Here's an overview of the chapters. The next chapter introduces the basic concepts of modular blockchain related to the contents covered in this article. Readers familiar with the concept of modular blockchain can move on to the third chapter. The third chapter deals with the elements that make up roll-up and the operating principles. What makes a rollup a rollup is a proof system and a trust-minimized bridge to verify that the transition is executed correctly. Chapter 4 explains why roll-ups should not be identified with bridges. Currently, the most prevalent distinction bases itself on the proof system, Optimistic vs. ZK rollup, but falls short of a precise definition of rollup in the world of modular blockchains. It is even more so considering that an optimistic rollup may eventually upgrade to a ZK rollup in the future. The final chapter addresses the sovereignty and social consensus of rollup. A rollup is also a blockchain, and a blockchain can only be forked by social consensus among participants. In establishing independence from bridges, rollups need the authority to determine its own state as a blockchain, that is, to implement a hard fork. However, altering the bridge of a rollup will inevitably entail the cost of applying additional security assumptions or losing bridged assets.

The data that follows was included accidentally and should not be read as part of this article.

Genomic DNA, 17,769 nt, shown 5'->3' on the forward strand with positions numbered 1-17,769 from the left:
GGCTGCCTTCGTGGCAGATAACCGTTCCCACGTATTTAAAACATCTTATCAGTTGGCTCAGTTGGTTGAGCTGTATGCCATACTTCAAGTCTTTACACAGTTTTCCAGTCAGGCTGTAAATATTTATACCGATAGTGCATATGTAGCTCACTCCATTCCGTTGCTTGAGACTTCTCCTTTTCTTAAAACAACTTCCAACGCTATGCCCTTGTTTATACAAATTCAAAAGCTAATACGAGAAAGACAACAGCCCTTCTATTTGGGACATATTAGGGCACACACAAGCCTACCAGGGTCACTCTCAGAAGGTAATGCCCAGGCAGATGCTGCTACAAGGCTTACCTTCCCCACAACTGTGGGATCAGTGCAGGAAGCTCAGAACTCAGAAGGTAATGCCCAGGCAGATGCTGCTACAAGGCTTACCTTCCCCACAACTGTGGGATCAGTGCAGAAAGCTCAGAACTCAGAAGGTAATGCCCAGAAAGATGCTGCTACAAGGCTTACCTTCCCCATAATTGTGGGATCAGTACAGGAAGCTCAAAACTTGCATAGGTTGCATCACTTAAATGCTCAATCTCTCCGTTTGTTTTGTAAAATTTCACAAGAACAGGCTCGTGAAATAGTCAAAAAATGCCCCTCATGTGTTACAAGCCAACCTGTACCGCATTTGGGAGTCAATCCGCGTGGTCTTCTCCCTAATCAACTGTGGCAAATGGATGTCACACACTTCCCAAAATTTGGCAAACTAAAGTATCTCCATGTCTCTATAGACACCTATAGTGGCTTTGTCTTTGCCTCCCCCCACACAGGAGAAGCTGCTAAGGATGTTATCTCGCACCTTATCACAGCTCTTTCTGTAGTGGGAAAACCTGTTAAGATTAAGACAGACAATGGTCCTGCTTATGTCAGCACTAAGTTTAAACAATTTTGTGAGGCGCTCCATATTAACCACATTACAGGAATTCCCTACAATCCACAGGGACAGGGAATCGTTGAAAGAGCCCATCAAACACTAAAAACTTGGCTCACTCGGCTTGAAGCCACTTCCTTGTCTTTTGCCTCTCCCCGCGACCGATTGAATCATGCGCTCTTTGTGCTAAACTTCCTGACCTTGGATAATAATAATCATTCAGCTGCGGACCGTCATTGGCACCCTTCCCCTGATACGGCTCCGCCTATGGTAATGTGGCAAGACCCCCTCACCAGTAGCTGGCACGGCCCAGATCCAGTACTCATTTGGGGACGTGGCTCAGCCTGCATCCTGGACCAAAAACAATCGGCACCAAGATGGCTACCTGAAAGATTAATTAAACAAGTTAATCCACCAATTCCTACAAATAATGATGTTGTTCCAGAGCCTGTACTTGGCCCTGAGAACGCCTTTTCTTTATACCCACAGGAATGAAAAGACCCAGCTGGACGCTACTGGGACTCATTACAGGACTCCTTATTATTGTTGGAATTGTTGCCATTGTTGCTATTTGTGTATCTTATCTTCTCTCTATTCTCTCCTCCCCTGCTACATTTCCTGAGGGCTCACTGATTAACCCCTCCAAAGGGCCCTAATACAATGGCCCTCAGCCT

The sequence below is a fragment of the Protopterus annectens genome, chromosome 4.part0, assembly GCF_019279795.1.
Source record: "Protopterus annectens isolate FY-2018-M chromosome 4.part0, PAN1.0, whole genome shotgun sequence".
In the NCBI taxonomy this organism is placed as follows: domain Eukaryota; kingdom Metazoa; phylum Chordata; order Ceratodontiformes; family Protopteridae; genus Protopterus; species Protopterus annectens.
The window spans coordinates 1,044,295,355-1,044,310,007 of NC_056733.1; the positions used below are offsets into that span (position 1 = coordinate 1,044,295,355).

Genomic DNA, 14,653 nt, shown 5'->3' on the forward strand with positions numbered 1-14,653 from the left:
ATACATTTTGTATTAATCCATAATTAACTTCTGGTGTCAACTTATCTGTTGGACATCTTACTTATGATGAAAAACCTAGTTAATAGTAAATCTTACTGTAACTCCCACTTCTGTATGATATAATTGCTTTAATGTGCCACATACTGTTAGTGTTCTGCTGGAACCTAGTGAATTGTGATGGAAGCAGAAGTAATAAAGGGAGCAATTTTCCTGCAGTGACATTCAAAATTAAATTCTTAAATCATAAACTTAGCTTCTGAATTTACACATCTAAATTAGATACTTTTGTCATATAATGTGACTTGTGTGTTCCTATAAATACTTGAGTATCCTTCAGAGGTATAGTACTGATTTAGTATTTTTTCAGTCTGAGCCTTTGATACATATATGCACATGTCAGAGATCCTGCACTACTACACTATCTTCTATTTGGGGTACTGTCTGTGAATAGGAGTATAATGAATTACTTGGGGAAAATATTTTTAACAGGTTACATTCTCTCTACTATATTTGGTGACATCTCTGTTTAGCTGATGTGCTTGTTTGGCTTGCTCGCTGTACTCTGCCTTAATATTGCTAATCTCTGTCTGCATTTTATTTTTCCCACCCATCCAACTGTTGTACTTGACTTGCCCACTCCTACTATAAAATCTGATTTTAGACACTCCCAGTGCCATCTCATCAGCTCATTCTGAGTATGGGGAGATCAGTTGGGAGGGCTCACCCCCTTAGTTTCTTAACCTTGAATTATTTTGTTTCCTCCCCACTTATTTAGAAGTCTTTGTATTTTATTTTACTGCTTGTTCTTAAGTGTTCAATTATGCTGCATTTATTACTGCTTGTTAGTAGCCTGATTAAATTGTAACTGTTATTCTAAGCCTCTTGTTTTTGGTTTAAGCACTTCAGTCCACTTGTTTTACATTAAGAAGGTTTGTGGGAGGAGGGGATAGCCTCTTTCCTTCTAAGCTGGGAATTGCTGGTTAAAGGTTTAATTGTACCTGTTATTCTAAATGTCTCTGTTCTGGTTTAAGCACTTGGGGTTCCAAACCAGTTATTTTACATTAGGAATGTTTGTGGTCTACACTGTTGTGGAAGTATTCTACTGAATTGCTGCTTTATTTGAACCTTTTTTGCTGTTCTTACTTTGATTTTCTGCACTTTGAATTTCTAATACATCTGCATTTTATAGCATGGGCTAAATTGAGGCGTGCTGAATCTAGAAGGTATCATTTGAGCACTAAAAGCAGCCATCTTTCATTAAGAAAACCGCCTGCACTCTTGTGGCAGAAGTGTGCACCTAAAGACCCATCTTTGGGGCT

1-2. So What?
The discussion surrounding the rollup debate in this article aims to correct the current mental model of rollups. Without a deep understanding of modular blockchains and rollups, this article wouldn’t be an easy read without a better grasp of the jargons and definitions. Before we get into the nitty gritty, I'd like to mention why we need to address the topic "what is a rollup.”
In my view, the reason the rollup debate has become such an important topic for many blockchain researchers and engineers is to answer the question "what are the real problems.” The current blockchain infrastructure is not yet capable of accommodating millions of users. While blockchains have just come out of its infancy through a brief but tumultuous period, an extensive array of challenges persists that must be addressed to realize the future we envision for blockchain. We prioritize problems based on our blueprint for the future and invest time and energy to solving them. For some, it might be building a good service or getting government regulations right and for others, it might be building a better blockchain infrastructure. Of all the challenges in the blockchain space, rollups stand out as one of the most dinamically evolving areas, fraught with various technical and philosophical complexities. For them, setting the right direction and identifying the priority of problems are never trivial.